Extensible Design vs. Solid Design
One of the things that originally attracted me to the world of Linux was the flexibility in configurations for almost everything. I liked being able to make changes to every little aspect of all of my applications. One of the things that was recently brought up to me was that extensible configuration would never make up for poor design choices.
I have been thinking about this one a good deal recently, and I think I’m going to have to agree that there are limits to how far configurations should be able to impact software. The examples that keep coming to mind are some of the suckless tools. dwm is probably my favorite tiling window manager for X environments. One of the things that originally turned me off about it was that in order to change the color of anything in it or to adjust keybinds, you had to recompile the entire program. It’s not that it’s difficult to do, but it just seemed like a great deal of trouble for something so minor.
After using it for a while, I came to really appreciate the fact that when it started up, it was simply loading the binary. There’s something “pure” about not having to source an external configuration file to make a program work. It’s a very clean answer, and it’s not being controlled from files scattered throughout the entire directory structure.
On the flip side of this is my love for emacs. It is one of the most customization-friendly editors ever written. I have a pretty extreme set of personal files that it sources on start-up. If I don’t like something, I’m always glad to be able to try a few different lisp routines to see what the effects will end up being before I commit the changes to the init files.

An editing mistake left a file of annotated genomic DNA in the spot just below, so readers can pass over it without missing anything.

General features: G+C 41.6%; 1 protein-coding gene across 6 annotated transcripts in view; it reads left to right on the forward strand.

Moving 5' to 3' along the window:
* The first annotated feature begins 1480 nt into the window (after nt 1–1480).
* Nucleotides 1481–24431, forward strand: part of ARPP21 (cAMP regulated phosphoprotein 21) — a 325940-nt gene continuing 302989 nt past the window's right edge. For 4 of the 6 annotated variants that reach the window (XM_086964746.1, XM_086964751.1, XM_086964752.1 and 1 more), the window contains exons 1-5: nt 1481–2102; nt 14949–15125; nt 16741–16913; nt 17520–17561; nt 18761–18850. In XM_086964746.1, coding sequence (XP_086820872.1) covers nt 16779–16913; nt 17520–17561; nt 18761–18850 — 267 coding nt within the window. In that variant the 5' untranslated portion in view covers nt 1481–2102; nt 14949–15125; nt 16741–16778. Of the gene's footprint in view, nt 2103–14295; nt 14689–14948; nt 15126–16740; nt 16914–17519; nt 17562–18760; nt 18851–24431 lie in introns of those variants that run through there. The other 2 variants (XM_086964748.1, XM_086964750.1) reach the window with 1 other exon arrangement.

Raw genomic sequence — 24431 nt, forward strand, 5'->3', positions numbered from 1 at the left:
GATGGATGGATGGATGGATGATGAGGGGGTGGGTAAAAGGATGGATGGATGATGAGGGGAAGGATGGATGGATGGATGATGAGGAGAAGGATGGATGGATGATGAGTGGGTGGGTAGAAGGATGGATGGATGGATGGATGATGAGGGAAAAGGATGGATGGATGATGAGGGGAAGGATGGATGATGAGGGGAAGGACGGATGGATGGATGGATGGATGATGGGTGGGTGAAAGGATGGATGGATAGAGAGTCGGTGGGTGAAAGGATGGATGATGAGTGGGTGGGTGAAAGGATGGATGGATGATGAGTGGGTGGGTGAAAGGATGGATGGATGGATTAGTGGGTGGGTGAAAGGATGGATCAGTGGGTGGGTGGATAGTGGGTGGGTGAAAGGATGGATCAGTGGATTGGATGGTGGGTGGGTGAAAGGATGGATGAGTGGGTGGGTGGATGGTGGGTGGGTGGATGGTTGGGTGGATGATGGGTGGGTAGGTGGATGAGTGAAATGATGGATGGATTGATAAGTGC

Since having really taken the time to think about what the “best of all possible worlds” is, I’ve just about determined that for me it comes down to being application specific. There are some places that I want flexibility, and other places where I’m looking for simple executions. I’m not 100% sure that there is a “correct answer” to what the best choice for programmers would be. It stands to reason that if you’ve accomplished programming perfection, that there’s no reason to need any customized options. Still, the end user may not always agree with your decisions in design. I certainly wouldn’t want to force my web-browser’s bookmarks on everyone.
To quote the Zen of Python:
There should be one-- and preferably only one --obvious way to do it.
I’m not sure that I totally agree with this as a general principal for everything, but the world is much simpler when there is an accepted solution to a problem. Simplicity leads to understanding, and understanding leads to advancements. Perhaps what we’re all looking for is that perfect balance of freedom and simplicity. I’m still searching for it.